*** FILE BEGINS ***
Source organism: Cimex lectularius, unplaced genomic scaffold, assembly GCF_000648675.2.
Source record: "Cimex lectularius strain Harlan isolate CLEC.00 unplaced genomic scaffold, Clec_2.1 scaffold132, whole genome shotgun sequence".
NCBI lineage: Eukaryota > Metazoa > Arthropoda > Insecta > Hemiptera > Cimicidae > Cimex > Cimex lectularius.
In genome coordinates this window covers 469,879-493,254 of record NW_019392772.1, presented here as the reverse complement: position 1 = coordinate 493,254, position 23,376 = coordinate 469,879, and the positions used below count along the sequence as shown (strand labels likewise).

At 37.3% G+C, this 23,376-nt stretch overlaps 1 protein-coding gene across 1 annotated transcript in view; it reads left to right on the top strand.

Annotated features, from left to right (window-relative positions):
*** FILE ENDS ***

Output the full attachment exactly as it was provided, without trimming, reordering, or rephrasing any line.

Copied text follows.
Source organism: Cimex lectularius, unplaced genomic scaffold, assembly GCF_000648675.2.
Source record: "Cimex lectularius strain Harlan isolate CLEC.00 unplaced genomic scaffold, Clec_2.1 scaffold132, whole genome shotgun sequence".
NCBI lineage: Eukaryota > Metazoa > Arthropoda > Insecta > Hemiptera > Cimicidae > Cimex > Cimex lectularius.
In genome coordinates this window covers 469,879-493,254 of record NW_019392772.1, presented here as the reverse complement: position 1 = coordinate 493,254, position 23,376 = coordinate 469,879, and the positions used below count along the sequence as shown (strand labels likewise).

At 37.3% G+C, this 23,376-nt stretch overlaps 1 protein-coding gene across 1 annotated transcript in view; it reads left to right on the top strand.

Annotated features, from left to right (window-relative positions):